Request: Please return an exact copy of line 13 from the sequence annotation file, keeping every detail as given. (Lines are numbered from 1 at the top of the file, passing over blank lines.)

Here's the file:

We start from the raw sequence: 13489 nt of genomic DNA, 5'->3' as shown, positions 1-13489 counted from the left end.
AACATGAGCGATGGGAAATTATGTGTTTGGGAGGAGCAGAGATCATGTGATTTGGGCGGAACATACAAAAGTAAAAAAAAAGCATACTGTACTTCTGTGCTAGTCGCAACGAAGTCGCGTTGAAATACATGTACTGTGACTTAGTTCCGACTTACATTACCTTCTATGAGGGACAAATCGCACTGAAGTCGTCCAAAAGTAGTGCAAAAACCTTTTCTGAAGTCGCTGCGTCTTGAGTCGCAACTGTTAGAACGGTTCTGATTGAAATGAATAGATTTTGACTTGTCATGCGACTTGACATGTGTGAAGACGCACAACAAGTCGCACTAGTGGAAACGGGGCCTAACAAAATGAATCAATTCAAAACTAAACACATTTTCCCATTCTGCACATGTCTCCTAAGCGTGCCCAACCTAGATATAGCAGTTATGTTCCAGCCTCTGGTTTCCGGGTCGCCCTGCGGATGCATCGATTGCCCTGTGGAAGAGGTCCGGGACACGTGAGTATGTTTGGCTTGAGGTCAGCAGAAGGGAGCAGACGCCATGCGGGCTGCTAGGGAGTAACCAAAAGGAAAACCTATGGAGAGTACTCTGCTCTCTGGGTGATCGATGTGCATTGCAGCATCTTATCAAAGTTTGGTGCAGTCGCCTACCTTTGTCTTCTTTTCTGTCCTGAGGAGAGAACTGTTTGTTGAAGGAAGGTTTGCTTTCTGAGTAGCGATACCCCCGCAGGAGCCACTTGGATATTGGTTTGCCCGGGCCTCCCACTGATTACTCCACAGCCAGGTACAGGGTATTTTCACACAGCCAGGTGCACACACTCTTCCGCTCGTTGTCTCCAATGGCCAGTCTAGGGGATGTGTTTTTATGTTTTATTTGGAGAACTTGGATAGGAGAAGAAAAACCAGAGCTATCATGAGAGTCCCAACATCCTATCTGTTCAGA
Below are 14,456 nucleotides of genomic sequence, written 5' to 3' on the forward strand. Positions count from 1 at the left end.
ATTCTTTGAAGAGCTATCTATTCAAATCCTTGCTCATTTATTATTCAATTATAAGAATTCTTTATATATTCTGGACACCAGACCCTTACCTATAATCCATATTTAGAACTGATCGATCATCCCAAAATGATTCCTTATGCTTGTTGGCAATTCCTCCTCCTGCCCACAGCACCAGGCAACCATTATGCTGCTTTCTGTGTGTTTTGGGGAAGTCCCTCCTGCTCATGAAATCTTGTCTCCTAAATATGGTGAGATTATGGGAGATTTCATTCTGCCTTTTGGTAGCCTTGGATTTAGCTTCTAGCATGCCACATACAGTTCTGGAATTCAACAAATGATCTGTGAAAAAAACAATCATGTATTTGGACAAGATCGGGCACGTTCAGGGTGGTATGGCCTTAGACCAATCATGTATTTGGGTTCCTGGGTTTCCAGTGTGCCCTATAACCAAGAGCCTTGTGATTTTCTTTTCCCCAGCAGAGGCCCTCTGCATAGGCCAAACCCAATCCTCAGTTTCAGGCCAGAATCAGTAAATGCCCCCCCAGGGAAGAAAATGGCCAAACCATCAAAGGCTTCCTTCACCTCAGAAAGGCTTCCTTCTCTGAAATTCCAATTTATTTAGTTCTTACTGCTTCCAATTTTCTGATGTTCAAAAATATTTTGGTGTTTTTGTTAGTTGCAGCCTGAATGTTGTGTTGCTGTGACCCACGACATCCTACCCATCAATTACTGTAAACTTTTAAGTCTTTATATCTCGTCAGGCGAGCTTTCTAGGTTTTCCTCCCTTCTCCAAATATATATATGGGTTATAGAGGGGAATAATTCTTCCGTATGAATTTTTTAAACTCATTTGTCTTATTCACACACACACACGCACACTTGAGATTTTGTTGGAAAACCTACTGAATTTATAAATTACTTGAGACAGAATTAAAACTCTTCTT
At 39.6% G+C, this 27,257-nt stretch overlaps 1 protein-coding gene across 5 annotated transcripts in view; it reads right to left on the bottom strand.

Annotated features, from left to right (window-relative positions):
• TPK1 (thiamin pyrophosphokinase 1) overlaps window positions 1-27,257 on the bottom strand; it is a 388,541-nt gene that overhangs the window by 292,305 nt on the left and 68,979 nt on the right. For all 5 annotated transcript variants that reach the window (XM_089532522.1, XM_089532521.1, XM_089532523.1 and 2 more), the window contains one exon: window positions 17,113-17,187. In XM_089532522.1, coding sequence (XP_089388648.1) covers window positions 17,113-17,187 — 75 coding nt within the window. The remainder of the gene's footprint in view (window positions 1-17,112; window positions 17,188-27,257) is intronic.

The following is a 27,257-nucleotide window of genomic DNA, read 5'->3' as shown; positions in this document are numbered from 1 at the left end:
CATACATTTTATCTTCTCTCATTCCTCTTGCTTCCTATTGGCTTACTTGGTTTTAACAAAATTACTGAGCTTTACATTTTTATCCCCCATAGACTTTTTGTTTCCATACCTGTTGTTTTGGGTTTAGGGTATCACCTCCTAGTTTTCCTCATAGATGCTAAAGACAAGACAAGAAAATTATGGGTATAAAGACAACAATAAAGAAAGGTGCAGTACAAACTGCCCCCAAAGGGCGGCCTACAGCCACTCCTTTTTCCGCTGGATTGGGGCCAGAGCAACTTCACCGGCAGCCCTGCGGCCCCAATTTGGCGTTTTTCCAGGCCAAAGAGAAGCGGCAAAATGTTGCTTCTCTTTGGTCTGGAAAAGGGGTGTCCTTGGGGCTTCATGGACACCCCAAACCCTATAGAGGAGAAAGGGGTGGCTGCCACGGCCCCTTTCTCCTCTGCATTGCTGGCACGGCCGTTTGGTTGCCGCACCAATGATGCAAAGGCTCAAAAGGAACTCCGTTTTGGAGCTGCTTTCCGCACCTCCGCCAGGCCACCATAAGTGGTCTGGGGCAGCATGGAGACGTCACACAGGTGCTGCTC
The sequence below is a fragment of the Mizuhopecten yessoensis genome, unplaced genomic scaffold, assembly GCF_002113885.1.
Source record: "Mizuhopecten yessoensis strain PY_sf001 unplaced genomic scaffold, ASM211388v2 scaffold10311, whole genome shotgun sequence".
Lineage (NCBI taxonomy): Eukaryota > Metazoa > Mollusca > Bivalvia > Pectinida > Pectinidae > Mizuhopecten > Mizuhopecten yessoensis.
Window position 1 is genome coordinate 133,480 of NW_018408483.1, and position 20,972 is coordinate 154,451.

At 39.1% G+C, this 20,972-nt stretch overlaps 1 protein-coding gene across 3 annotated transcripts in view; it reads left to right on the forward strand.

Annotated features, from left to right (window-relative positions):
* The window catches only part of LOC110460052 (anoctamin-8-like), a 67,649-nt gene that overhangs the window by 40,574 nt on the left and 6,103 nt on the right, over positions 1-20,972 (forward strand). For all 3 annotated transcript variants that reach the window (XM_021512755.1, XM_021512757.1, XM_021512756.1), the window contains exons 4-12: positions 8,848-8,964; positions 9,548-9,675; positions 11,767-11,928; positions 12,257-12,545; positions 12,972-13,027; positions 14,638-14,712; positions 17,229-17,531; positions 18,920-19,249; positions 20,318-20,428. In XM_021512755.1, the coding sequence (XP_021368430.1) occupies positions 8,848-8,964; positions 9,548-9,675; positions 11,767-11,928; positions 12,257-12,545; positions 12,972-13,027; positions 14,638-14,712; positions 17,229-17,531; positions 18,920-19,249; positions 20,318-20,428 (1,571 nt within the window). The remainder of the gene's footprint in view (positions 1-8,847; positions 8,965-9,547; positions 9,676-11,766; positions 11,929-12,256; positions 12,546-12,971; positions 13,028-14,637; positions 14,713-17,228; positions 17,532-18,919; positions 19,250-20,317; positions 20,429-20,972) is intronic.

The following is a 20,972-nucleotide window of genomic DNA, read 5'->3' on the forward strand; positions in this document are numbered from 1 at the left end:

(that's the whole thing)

Window position 1 is genome coordinate 133,480 of NW_018408483.1, and position 20,972 is coordinate 154,451.